The impact of the U.K.’s majority vote to leave the European Union has already caused jitters to the global property market, despite only happening for just more than a month.
Several real estate investment funds with exposure to the U.K. market, including Australia-listed Henderson Global Investors, have frozen around £35 billion worth of open-ended real estate funds due to the economic turmoil post-Brexit, according to The Australian.
At the same time, the publication cited investment bank UBS in reporting that commercial property investment trusts are likely to achieve earnings and distribution growth, which would outperform the broader market in the past fiscal year.
Charter Hall Group CEO David Harrison downplayed concerns that the effects of Brexit would hit the Australian market. He based this assumption on the fact that Australia still has not abandoned open-ended property funds for retail investors.
However, an increase in domestic funding costs could be a consequence of frozen British real estate funds, according to Matt Whitby, Knight Frank head of research for Australia.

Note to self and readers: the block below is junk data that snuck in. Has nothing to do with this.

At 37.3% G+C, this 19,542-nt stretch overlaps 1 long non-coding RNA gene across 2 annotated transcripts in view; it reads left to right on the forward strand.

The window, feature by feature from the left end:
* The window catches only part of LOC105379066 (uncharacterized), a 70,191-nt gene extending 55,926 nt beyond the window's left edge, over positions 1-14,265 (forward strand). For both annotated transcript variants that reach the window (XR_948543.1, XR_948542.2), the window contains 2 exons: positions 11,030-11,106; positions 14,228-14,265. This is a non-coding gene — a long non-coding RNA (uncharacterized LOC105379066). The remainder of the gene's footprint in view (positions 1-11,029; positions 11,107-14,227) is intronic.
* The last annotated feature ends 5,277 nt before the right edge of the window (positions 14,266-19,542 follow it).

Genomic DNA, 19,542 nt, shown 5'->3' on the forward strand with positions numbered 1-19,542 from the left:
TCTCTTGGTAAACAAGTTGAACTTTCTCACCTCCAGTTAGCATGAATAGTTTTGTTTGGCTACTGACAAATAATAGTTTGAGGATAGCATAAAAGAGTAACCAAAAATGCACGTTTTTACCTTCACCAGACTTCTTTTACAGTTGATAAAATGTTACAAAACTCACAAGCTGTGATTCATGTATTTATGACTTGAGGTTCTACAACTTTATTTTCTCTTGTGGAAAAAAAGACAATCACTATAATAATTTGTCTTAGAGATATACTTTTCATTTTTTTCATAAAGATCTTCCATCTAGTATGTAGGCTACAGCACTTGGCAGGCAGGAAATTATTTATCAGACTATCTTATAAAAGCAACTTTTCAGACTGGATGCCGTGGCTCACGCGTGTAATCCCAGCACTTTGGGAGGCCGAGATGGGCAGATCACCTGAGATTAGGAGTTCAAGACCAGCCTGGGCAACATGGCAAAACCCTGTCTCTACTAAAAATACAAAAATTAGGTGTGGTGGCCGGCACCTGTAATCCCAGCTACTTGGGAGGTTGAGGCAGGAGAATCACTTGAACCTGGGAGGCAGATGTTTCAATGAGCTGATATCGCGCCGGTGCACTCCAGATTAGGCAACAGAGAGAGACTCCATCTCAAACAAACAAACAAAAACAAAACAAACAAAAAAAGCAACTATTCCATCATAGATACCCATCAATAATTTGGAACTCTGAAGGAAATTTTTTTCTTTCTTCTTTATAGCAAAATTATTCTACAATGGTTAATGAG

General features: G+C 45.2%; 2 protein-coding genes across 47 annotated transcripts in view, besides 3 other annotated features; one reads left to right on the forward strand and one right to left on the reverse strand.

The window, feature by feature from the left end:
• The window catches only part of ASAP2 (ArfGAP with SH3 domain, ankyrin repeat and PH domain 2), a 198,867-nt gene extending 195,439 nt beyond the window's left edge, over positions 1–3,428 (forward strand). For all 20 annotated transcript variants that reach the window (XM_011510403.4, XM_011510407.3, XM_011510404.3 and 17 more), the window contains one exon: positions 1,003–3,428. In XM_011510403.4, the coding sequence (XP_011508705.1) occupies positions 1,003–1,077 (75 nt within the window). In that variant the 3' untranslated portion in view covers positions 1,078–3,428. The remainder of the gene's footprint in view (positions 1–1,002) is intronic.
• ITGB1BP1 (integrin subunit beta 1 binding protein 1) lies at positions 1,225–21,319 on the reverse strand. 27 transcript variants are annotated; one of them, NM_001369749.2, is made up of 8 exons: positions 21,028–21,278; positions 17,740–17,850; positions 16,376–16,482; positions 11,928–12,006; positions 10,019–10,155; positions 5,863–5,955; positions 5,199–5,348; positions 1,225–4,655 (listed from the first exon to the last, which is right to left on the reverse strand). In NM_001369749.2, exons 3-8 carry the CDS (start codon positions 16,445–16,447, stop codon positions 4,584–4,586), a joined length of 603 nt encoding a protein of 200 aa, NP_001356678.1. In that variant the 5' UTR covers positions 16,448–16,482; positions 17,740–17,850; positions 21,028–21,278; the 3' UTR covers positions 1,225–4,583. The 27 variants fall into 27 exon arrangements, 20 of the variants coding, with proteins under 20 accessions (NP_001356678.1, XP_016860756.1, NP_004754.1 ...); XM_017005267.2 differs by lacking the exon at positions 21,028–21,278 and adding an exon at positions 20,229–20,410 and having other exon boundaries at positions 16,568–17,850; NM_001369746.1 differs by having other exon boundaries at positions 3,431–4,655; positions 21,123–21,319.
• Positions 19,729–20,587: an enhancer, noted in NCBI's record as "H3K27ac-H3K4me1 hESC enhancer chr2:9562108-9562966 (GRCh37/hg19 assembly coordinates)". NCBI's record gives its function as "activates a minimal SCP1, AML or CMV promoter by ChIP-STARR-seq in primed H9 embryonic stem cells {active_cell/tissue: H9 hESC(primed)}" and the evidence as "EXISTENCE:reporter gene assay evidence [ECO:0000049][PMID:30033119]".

Whitby noted that the inability of investors to withdraw money from these commercial funds is more likely to be an issue for the banking sector. Some local property executives even found fault in the structure of British funds, which leads to difficulty in assuring daily liquidity.
What’s more, Whitby predicted that Australia may find itself in an advantageous position, as investment flows from Asia into Europe and the U.K. may come to a pause in light of the situation.
As the current British property market still elicits investment concerns, Real IS sees more opportunities in Australia than in Europe by launching a property fund targeting Brisbane, Melbourne, and Sydney, IPE Real Estate reported.
The German company’s fund will contain retail, logistics and office properties, offering institutional investors with a sort of safe haven from decreasing returns in the U.S. and in Europe.